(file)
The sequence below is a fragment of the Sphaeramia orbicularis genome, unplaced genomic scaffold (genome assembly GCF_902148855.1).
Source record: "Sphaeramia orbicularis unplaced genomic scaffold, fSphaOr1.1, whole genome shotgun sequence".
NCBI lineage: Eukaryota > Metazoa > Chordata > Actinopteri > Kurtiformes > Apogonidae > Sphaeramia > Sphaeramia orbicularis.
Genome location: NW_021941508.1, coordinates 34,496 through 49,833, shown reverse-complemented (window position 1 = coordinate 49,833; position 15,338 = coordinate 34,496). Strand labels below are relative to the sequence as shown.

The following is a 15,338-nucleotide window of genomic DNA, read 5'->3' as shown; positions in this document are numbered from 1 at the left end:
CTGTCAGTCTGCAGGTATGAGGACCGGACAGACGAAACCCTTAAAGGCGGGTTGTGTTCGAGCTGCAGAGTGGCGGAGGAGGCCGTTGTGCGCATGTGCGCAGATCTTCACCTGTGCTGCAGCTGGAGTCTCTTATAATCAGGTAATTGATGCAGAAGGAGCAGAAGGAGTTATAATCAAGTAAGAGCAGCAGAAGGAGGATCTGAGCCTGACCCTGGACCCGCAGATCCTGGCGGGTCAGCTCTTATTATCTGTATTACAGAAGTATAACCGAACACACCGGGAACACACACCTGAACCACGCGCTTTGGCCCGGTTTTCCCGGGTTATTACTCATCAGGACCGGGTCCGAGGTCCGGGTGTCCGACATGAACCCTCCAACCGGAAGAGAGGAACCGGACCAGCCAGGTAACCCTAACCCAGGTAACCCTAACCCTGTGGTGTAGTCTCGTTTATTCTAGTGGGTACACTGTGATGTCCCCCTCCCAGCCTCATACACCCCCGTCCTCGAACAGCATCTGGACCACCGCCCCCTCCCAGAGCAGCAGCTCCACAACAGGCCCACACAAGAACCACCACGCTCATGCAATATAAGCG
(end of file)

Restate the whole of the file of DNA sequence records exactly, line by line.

The sequence below is a fragment of the Sphaeramia orbicularis genome, unplaced genomic scaffold (genome assembly GCF_902148855.1).
Source record: "Sphaeramia orbicularis unplaced genomic scaffold, fSphaOr1.1, whole genome shotgun sequence".
NCBI lineage: Eukaryota > Metazoa > Chordata > Actinopteri > Kurtiformes > Apogonidae > Sphaeramia > Sphaeramia orbicularis.
Genome location: NW_021941508.1, coordinates 34,496 through 49,833, shown reverse-complemented (window position 1 = coordinate 49,833; position 15,338 = coordinate 34,496). Strand labels below are relative to the sequence as shown.

The following is a 15,338-nucleotide window of genomic DNA, read 5'->3' as shown; positions in this document are numbered from 1 at the left end:
CTGTCAGTCTGCAGGTATGAGGACCGGACAGACGAAACCCTTAAAGGCGGGTTGTGTTCGAGCTGCAGAGTGGCGGAGGAGGCCGTTGTGCGCATGTGCGCAGATCTTCACCTGTGCTGCAGCTGGAGTCTCTTATAATCAGGTAATTGATGCAGAAGGAGCAGAAGGAGTTATAATCAAGTAAGAGCAGCAGAAGGAGGATCTGAGCCTGACCCTGGACCCGCAGATCCTGGCGGGTCAGCTCTTATTATCTGTATTACAGAAGTATAACCGAACACACCGGGAACACACACCTGAACCACGCGCTTTGGCCCGGTTTTCCCGGGTTATTACTCATCAGGACCGGGTCCGAGGTCCGGGTGTCCGACATGAACCCTCCAACCGGAAGAGAGGAACCGGACCAGCCAGGTAACCCTAACCCAGGTAACCCTAACCCTGTGGTGTAGTCTCGTTTATTCTAGTGGGTACACTGTGATGTCCCCCTCCCAGCCTCATACACCCCCGTCCTCGAACAGCATCTGGACCACCGCCCCCTCCCAGAGCAGCAGCTCCACAACAGGCCCACACAAGAACCACCACGCTCATGCAATATAAGCG